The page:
However, if Paris delivers, humanity will, for the first time, have an international regime to efficiently combat climate change.
Paris will be the next stop but not the last stop. There is a Road to Paris; but there is also a Road from Paris.
My Commission will work to ensure Europe keeps leading in the fight against climate change. We will practice what we preach.
We have no silver bullet to tackle climate change. But our laws, such as the EU Emissions Trading Scheme, and our actions have allowed us to decrease carbon emissions whilst keeping the economy growing.
Our forward-looking climate policy is also delivering on our much needed Energy Union goals: it is making us a world leader in the renewable energy sector, which today employs over one million people across the EU and generates €130 billion turnover, including €35 billion worth of exports. European companies today hold 40% of all patents for renewable technologies and the pace of technological change increases the potential for new global trade in green technology.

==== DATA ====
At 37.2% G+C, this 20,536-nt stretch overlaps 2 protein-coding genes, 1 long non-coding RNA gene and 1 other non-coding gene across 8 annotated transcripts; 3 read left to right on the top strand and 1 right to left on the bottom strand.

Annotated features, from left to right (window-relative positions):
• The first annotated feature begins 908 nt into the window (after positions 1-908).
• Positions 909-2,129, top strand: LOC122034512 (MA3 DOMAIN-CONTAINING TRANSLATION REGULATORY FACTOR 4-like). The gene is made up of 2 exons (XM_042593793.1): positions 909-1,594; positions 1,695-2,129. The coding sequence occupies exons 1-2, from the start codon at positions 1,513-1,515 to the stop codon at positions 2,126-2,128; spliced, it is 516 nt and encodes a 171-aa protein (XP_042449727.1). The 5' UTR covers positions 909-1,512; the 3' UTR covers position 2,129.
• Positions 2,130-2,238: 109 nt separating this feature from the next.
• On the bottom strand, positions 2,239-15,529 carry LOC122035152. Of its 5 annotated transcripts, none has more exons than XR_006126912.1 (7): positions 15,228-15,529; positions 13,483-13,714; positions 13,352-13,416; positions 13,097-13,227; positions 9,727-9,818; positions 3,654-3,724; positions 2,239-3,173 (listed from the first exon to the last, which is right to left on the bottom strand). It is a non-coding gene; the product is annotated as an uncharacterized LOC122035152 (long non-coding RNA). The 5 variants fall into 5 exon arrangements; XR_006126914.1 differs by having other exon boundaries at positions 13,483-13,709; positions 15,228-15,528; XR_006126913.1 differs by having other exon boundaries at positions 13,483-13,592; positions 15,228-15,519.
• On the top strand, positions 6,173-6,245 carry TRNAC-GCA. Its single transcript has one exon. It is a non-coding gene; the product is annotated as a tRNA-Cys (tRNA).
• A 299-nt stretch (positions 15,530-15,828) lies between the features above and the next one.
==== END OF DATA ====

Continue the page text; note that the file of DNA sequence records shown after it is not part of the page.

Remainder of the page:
This is why a strategic focus on innovation and on interconnecting our markets is being given in the implementation of the Energy Union.
This is what I promised you last year and this is what this Commission has delivered and will continue to deliver.
The fight against climate change will not be won or lost in diplomatic discussions in Brussels or in Paris. It will be won or lost on the ground and in the cities where most Europeans live, work and use about 80% of all the energy produced in Europe.
That is why I have asked President Schulz to host the Covenant of the Mayors meeting in the Parliament next month, bringing together more than 5,000 European mayors. They have all pledged to meet the EU CO2 reduction objective. I hope that all members of this House will lend their support to the action that communities and localities across Europe are taking to making Paris and its follow up a success.